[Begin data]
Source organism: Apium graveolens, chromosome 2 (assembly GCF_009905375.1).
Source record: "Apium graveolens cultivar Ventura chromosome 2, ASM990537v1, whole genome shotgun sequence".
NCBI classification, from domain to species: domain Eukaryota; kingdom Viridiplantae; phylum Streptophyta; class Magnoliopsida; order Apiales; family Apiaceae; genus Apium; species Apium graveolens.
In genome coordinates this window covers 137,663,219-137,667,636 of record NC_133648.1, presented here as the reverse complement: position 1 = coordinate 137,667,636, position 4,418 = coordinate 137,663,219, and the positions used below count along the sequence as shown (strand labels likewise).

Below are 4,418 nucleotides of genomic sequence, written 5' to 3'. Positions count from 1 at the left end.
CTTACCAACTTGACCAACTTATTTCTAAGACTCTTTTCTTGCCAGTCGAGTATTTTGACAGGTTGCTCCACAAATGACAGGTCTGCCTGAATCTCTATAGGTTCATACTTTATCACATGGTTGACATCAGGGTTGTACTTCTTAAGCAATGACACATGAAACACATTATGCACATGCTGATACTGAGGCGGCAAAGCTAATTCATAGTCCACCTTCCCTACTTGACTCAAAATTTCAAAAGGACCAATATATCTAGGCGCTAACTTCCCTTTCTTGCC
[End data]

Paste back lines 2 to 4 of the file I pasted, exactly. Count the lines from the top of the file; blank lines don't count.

Source record: "Apium graveolens cultivar Ventura chromosome 2, ASM990537v1, whole genome shotgun sequence".
NCBI classification, from domain to species: domain Eukaryota; kingdom Viridiplantae; phylum Streptophyta; class Magnoliopsida; order Apiales; family Apiaceae; genus Apium; species Apium graveolens.
In genome coordinates this window covers 137,663,219-137,667,636 of record NC_133648.1, presented here as the reverse complement: position 1 = coordinate 137,667,636, position 4,418 = coordinate 137,663,219, and the positions used below count along the sequence as shown (strand labels likewise).